Economists and climate change

Ross Gittins repeats the criticism he, Ken Henry and Martin Parkinson, have put forward previously, that economists were either missing in action or actively unhelpful in the climate change debate. I disagree – I think academic economists as a group look a lot better on this issue than do economic columnists, and (on the limited available evidence) at least as good as public servants.

The views of the profession were stated pretty clearly back in 2002, when Clive Hamilton and I organized a statement calling for ratification of Kyoto which got 250 signatures (about 40 per cent of the entire academic economics profession at the time, which is huge given that many people never sign anything, or don’t get round to answering their email). A second pro-Kyoto statement in 2007 got 270 signatures, including 70 professors.

Against that, there are a handful of rightwingers who accept the delusional anti-science line that is required as a totem of tribal loyalty on the right. Not only is this group numerically small but, AFAIK, it doesn’t include anyone with substantial standing in the profession[1]. That’s certainly what the public record suggests. In 2002, John Humphreys and some others announced a counter-statement, but it never appeared, presumably because of the embarrassing quantity and quality of those willing to sign.

There are also a few people who have been so committed to particular policy formulations that they have been unwilling to support anything else, even though the similarities between different carbon price policies outweigh the differences. This is ultimately a matter of political judgement. The choice between supporting an imperfect policy and waiting for a better one isn’t a simple one. I supported the CPRS as an imperfect compromise right up to the final failed deal with Turnbull, which I thought was worse than starting again from scratch. Others judged, earlier on, that the scheme had been hopelessly compromised. On the whole, I don’t think any of this had any impact on the outcome.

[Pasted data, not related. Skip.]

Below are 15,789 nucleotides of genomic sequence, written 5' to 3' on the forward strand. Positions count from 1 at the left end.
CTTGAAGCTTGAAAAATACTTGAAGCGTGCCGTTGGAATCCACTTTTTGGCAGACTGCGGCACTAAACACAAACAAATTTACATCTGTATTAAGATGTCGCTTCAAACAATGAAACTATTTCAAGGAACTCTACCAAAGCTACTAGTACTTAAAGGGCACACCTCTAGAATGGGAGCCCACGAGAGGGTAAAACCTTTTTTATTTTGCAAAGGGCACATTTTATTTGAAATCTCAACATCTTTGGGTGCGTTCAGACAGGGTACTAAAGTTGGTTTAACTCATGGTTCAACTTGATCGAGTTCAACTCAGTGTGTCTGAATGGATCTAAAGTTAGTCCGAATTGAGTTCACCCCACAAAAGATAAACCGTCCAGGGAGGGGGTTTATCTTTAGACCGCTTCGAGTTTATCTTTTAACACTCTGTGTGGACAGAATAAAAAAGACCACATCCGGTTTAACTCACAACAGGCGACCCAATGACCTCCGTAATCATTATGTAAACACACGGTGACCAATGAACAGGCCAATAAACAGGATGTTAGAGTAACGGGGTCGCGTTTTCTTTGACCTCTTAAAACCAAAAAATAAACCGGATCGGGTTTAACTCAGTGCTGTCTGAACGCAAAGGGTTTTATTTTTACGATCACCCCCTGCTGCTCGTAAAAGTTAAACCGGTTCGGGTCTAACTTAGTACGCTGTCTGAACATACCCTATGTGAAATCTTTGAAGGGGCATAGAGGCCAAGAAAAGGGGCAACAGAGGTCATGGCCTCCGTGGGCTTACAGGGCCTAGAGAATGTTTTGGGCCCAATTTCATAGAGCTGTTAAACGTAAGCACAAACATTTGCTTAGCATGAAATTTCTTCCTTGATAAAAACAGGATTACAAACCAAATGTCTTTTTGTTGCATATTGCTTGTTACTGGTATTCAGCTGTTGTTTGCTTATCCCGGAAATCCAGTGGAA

If we compare this to Ross’ colleagues among economic columnists, I’d say the majority are either outright delusionists or “delay and doolittle” types. Alan Wood, who was generally well-regarded as economics editor for the Oz bought the IPCC conspiracy theory (full black helicopter version). Terry McCrann is much the same, and others (Alan Kohler for example) have pushed Abbott’s anti-economics line on the subject.

Public servants rarely go on the record, but discussions of the Greenhouse Mafia suggest that there are plenty who have worked hard to sabotage any action. My run-ins with ABARE in the Howard years certainly support this view.

Looking at the most recent debate, economists mostly supported the Garnaut Report and lots of us worked hard on developing detailed proposals for implementation of various aspects of it, only to see them traded away by the government in the ultimately futile search for a deal with the opposition. Given the speed with which the whole policy collapsed, it’s hard to see where academic economists could have intervened effectively. Whatever the strengths of the academy, rapid reaction times are not among them.

Looking forward, I predict that the majority of economists will back any coherent policy that involves an early shift to pricing carbon, and that the economics profession will be more unified in this respect than almost any other group.